Infants and Toddlers
It goes without saying that the more stressful the divorce, the more impact the divorce will have on your children. At this stage in life, both infants and toddlers are very self-focused. Things like how they’ll get their next meal or who will give them a bath are very real concerns for them.
While this age group doesn’t fully understand the concept of divorce, they do recognize the absence of one parent. Also, they quickly pick up on feelings like stress and anxiety.
In response to this, they often become more difficult to comfort and tend to fuss a little more. They may even act more moody or aggressive.
Being unable to put feelings into words masterfully (or at all), infants and toddlers can become clingy or cry more often. The most common issue is that they may develop separation anxiety.
Still egocentric and unable to fully grasp the concept of divorce, young school-age children will often feel an insurmountable pressure to “fix” the situation. They don’t totally get why one parent isn’t there anymore but put themselves in charge of getting that parent back.
The impact of divorce on these young ones becomes more like a heavy and impossible weight of match-maker. But as they get older, it’s common for them to take sides out of anger and confusion.
Much like infants and toddlers, school-age children may also act out and become clingy, aggressive, disobedient, or simply withdraw completely. In fact, teachers often see children of divorce daydreaming in the classroom or unable to concentrate.
Although they don’t typically worry about their next meal, school-age children are wishful thinkers. The impact of divorce on this brilliant hope can turn into a crushing force when things don’t work out like the children want.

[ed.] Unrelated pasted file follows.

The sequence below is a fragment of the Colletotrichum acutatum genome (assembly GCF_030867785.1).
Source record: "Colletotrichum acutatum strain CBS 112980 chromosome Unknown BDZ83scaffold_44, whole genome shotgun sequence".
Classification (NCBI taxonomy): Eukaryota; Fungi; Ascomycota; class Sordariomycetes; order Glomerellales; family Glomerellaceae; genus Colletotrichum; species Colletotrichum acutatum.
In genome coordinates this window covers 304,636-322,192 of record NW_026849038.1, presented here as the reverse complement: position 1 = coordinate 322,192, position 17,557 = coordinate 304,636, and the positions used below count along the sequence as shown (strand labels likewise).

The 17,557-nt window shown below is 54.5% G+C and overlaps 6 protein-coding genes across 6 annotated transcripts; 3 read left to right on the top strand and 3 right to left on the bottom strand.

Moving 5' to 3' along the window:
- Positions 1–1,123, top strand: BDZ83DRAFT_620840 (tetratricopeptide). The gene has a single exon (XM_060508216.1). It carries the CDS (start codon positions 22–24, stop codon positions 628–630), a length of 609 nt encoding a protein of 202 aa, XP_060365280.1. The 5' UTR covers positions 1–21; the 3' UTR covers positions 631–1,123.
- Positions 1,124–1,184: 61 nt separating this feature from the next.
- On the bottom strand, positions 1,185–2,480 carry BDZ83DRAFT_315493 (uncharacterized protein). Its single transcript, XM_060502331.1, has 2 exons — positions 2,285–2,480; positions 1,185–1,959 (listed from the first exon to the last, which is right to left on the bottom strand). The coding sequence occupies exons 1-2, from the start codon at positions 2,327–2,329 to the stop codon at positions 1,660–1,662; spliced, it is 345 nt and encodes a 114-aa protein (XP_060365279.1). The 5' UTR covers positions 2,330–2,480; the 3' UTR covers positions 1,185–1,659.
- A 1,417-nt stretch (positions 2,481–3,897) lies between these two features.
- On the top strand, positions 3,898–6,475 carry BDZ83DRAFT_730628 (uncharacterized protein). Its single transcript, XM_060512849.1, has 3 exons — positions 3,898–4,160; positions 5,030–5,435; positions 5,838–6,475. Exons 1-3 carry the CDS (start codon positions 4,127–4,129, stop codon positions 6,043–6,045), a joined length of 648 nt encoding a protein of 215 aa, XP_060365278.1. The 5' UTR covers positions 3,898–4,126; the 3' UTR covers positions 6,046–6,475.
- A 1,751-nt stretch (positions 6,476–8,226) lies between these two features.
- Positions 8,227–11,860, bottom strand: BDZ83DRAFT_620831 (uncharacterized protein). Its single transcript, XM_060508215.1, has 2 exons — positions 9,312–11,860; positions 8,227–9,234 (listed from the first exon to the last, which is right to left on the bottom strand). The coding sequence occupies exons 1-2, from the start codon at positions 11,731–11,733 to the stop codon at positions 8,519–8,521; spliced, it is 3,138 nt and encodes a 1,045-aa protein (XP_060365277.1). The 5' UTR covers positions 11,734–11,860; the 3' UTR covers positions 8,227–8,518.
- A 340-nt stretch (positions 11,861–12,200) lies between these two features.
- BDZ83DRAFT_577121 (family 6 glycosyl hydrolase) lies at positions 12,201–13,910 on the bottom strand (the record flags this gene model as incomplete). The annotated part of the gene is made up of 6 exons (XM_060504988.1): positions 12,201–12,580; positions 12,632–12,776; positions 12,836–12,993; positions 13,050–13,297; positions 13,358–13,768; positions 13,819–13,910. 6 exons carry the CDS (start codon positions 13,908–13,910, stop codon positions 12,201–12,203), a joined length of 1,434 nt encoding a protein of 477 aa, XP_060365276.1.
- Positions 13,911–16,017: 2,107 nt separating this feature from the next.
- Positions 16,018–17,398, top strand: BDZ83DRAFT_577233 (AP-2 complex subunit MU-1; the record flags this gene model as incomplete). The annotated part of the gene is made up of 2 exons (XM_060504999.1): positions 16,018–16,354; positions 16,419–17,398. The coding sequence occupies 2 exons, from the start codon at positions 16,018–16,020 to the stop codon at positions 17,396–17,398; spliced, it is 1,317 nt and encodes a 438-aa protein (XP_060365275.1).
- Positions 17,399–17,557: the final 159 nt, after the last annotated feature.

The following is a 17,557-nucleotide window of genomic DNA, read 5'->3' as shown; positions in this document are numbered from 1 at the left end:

Pre-Teen and Teenagers
As you might have imagined, the impact of divorce on teens is vastly different than it is for younger children. Rather than becoming clingy and holding tight to the idea of security, teenagers are famous for withdrawing.
Instead of desperately increasing their need for a family unit, teens often use divorce as a catapult for their social network. So, rather than reach out to their family they create a pseudo-family with their circle of friends.
It’s not uncommon for them to feel betrayed by one or both parents and react with rebellious behavior as well.
Usually, children of divorce feel out of control because they don’t have a lot of say in the matter. Adopting an overly self-serving attitude, teens attempt to gain back some sense of control in the situation.
The impact of divorce on older teenagers and young adults is possibly the most unique. Since they have begun to open doors to the idea of romantic involvement, their parents’ divorce can shake this foundation to the core.
The idea of connectivity and even emotional intimacy is often replaced with a fear of commitment and apprehension.
Unsurprisingly, this age group can become very manipulative and controlling in all their relationships. The thought of abandonment can haunt them, so they prevent it at all cost.
Many young adults become close with the same-sex parent during these years. This isn’t because of a greater love for one parent over the other, but rather an increased need for gender identification.
If you’re going through a divorce or separation and would like support during this difficult time, please contact me. Together, we can formulate a strategy to manage any increased stress and help navigate complicated emotions for you or your children.